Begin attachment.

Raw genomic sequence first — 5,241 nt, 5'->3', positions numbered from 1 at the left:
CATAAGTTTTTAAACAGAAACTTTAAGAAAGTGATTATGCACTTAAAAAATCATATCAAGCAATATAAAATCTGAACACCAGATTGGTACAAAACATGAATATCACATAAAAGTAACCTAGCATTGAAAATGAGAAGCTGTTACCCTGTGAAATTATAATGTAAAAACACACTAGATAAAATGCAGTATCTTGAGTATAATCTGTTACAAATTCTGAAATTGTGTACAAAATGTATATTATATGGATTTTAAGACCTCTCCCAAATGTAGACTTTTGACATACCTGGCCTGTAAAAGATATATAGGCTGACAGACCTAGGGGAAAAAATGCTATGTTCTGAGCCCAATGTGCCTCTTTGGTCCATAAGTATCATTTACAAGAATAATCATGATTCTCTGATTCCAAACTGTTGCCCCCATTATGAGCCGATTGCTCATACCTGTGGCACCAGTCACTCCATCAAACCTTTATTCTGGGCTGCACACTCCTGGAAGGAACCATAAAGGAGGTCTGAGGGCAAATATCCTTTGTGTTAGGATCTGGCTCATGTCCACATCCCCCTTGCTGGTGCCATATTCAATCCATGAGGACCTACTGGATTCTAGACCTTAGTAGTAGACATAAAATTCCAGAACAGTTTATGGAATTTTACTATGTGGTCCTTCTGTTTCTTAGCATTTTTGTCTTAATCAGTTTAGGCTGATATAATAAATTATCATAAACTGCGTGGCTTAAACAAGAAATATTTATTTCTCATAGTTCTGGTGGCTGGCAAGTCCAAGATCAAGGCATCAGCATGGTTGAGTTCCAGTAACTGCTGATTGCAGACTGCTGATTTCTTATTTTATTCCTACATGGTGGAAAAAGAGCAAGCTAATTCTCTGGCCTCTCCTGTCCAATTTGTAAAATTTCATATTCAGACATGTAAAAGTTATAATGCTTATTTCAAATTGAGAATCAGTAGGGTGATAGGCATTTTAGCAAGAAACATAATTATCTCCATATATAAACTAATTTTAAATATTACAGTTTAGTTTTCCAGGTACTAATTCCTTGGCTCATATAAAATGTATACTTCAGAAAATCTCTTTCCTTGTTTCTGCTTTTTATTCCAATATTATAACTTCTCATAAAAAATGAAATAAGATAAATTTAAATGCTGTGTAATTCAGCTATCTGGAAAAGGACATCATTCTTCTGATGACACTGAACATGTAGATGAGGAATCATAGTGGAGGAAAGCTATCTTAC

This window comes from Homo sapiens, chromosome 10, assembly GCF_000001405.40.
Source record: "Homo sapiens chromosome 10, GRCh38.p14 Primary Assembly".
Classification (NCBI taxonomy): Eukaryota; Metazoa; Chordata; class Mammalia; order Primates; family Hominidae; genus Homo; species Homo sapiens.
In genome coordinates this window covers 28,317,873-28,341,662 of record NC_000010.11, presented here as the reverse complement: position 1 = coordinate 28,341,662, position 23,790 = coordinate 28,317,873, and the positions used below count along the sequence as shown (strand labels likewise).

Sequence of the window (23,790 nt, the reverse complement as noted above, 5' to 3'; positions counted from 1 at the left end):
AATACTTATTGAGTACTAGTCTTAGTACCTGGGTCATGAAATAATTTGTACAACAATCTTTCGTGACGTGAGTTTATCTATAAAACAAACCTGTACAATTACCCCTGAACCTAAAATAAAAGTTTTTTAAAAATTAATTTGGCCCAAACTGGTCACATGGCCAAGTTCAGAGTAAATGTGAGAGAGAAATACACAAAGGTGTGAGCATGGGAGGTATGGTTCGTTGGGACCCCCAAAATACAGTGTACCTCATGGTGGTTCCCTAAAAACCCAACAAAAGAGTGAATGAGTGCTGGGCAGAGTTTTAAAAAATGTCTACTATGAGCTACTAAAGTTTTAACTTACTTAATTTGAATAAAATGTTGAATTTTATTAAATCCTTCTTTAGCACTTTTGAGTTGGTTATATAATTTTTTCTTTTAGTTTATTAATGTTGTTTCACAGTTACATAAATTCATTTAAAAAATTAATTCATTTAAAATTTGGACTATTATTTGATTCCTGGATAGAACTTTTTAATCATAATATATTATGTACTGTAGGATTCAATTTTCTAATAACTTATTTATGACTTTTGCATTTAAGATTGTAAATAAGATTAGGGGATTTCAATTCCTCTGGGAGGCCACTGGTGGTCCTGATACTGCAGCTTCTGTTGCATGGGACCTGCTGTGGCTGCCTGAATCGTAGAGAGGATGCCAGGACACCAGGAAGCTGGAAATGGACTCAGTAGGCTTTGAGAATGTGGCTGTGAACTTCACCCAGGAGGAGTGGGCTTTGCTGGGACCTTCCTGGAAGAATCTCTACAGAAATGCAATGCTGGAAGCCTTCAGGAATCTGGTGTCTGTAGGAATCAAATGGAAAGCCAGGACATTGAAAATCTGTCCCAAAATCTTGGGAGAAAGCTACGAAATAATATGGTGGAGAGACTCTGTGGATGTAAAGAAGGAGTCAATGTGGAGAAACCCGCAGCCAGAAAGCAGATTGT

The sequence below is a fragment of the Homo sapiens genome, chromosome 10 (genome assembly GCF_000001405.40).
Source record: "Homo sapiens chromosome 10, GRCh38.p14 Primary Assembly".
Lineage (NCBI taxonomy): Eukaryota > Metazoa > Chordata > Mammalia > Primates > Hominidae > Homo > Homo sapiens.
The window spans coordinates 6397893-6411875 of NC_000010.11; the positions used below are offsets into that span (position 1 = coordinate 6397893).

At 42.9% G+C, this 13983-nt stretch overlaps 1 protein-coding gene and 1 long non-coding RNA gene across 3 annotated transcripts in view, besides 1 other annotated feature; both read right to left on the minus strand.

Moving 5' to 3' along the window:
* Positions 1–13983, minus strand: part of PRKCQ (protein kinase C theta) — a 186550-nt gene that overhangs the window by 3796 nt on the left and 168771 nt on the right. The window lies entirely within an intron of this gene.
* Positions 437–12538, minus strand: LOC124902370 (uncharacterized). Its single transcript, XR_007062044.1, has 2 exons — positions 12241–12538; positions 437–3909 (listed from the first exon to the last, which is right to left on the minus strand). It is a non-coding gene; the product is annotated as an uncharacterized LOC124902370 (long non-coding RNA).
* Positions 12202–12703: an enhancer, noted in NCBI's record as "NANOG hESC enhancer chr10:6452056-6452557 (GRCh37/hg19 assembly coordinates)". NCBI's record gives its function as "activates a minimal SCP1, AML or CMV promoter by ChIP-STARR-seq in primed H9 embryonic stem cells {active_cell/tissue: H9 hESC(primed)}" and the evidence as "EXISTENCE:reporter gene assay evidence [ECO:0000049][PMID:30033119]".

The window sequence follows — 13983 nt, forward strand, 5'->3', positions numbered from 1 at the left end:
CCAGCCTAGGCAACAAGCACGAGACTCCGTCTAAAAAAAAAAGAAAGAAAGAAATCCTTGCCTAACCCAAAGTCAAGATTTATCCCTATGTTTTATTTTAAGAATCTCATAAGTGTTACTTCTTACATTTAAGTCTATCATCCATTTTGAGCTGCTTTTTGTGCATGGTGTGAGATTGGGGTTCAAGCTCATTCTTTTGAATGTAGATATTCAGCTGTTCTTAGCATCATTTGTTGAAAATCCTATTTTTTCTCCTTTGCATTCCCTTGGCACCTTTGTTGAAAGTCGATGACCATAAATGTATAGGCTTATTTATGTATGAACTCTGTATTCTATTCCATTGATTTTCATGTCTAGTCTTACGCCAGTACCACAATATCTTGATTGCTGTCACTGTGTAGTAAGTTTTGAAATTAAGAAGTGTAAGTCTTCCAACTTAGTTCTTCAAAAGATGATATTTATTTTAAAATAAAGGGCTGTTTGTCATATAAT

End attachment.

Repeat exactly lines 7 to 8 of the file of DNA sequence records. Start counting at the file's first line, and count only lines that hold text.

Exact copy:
Sequence of the window (23,790 nt, the reverse complement as noted above, 5' to 3'; positions counted from 1 at the left end):
AATACTTATTGAGTACTAGTCTTAGTACCTGGGTCATGAAATAATTTGTACAACAATCTTTCGTGACGTGAGTTTATCTATAAAACAAACCTGTACAATTACCCCTGAACCTAAAATAAAAGTTTTTTAAAAATTAATTTGGCCCAAACTGGTCACATGGCCAAGTTCAGAGTAAATGTGAGAGAGAAATACACAAAGGTGTGAGCATGGGAGGTATGGTTCGTTGGGACCCCCAAAATACAGTGTACCTCATGGTGGTTCCCTAAAAACCCAACAAAAGAGTGAATGAGTGCTGGGCAGAGTTTTAAAAAATGTCTACTATGAGCTACTAAAGTTTTAACTTACTTAATTTGAATAAAATGTTGAATTTTATTAAATCCTTCTTTAGCACTTTTGAGTTGGTTATATAATTTTTTCTTTTAGTTTATTAATGTTGTTTCACAGTTACATAAATTCATTTAAAAAATTAATTCATTTAAAATTTGGACTATTATTTGATTCCTGGATAGAACTTTTTAATCATAATATATTATGTACTGTAGGATTCAATTTTCTAATAACTTATTTATGACTTTTGCATTTAAGATTGTAAATAAGATTAGGGGATTTCAATTCCTCTGGGAGGCCACTGGTGGTCCTGATACTGCAGCTTCTGTTGCATGGGACCTGCTGTGGCTGCCTGAATCGTAGAGAGGATGCCAGGACACCAGGAAGCTGGAAATGGACTCAGTAGGCTTTGAGAATGTGGCTGTGAACTTCACCCAGGAGGAGTGGGCTTTGCTGGGACCTTCCTGGAAGAATCTCTACAGAAATGCAATGCTGGAAGCCTTCAGGAATCTGGTGTCTGTAGGAATCAAATGGAAAGCCAGGACATTGAAAATCTGTCCCAAAATCTTGGGAGAAAGCTACGAAATAATATGGTGGAGAGACTCTGTGGATGTAAAGAAGGAGTCAATGTGGAGAAACCCGCAGCCAGAAAGCAGATTGT